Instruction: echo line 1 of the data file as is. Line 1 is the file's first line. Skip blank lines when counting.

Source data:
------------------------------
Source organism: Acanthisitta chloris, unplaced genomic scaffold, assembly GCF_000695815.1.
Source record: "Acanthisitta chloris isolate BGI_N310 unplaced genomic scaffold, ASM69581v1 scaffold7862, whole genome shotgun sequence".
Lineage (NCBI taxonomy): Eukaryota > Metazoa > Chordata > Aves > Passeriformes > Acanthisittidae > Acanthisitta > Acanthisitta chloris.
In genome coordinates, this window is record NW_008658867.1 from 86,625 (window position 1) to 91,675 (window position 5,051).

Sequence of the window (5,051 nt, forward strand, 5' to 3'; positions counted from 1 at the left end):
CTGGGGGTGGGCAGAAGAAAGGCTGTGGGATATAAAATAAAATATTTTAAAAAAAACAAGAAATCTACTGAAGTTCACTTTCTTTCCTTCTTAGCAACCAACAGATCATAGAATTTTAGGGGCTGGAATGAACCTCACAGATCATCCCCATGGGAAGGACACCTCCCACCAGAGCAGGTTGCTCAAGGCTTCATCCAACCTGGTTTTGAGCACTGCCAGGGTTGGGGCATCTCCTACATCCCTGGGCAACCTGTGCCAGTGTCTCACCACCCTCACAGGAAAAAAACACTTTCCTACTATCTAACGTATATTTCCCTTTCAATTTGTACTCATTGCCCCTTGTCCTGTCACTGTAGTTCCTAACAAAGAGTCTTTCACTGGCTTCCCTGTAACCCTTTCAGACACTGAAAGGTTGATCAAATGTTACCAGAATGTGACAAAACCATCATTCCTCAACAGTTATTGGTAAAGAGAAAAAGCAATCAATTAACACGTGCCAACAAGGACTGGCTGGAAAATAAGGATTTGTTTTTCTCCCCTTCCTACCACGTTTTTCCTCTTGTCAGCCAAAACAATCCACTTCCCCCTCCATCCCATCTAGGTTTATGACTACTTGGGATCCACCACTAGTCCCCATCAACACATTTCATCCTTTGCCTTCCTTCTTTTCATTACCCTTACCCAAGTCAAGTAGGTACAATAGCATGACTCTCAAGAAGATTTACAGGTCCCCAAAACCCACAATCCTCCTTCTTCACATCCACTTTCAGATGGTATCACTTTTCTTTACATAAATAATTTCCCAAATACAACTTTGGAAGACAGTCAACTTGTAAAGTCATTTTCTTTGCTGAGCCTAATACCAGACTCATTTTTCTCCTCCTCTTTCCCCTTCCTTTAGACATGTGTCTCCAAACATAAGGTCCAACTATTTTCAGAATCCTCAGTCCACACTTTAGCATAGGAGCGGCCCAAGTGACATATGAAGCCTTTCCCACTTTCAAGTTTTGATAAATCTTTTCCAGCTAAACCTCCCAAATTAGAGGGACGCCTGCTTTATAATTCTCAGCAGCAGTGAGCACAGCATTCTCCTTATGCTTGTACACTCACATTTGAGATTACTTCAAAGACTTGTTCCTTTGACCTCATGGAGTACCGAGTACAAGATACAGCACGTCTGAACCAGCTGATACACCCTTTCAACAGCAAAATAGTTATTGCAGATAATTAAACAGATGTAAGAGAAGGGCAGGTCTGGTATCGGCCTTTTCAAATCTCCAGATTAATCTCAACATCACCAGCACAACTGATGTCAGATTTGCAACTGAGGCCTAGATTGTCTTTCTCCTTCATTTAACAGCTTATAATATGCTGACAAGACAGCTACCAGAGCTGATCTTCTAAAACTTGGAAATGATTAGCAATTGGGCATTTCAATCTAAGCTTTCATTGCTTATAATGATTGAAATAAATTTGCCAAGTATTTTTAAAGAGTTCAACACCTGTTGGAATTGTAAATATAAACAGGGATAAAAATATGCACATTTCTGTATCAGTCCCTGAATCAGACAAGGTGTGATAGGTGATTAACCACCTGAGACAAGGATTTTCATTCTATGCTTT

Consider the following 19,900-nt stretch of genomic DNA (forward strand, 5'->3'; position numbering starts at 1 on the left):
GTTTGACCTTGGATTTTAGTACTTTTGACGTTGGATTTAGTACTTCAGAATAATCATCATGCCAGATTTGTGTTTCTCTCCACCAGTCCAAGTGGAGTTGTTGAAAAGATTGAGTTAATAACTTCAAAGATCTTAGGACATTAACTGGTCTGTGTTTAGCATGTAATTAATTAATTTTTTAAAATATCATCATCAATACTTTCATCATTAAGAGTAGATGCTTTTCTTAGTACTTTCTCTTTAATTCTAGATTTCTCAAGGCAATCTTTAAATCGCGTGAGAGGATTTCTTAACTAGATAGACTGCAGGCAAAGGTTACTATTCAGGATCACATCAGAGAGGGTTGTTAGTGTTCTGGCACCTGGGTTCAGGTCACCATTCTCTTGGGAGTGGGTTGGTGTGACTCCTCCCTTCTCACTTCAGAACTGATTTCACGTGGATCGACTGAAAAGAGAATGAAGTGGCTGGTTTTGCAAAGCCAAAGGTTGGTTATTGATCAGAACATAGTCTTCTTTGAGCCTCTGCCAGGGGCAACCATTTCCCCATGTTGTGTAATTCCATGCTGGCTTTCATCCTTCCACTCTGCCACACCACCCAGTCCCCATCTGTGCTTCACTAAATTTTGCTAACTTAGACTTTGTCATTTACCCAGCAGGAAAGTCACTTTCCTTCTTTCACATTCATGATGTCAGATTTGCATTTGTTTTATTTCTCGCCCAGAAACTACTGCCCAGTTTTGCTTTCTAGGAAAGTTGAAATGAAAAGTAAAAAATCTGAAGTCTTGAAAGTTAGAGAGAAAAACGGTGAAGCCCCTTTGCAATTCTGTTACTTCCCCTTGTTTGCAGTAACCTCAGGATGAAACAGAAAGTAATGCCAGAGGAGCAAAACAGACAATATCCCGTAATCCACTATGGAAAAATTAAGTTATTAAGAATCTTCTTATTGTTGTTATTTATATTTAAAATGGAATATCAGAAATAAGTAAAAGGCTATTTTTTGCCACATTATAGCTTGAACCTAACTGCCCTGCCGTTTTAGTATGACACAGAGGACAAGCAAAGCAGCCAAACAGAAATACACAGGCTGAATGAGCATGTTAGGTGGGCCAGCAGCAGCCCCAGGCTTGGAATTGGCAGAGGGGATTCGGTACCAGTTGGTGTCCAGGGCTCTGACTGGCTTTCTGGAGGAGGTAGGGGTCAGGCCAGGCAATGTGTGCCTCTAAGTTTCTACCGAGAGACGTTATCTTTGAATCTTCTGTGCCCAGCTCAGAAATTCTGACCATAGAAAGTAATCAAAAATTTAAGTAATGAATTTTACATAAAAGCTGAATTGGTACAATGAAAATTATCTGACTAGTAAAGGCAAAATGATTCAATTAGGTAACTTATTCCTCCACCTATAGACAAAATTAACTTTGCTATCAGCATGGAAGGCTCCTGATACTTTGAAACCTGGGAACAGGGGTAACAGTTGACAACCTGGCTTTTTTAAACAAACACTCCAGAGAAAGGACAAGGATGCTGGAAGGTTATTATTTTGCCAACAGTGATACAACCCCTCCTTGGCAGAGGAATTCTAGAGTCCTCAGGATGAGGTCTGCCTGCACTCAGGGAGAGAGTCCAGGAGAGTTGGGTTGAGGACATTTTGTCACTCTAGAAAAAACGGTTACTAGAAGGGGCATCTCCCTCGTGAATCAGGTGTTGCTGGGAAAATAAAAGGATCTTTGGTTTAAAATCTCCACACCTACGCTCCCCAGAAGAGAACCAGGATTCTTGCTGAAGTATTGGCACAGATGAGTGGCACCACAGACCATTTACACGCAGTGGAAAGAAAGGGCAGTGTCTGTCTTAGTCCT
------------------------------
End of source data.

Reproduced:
Source organism: Acanthisitta chloris, unplaced genomic scaffold, assembly GCF_000695815.1.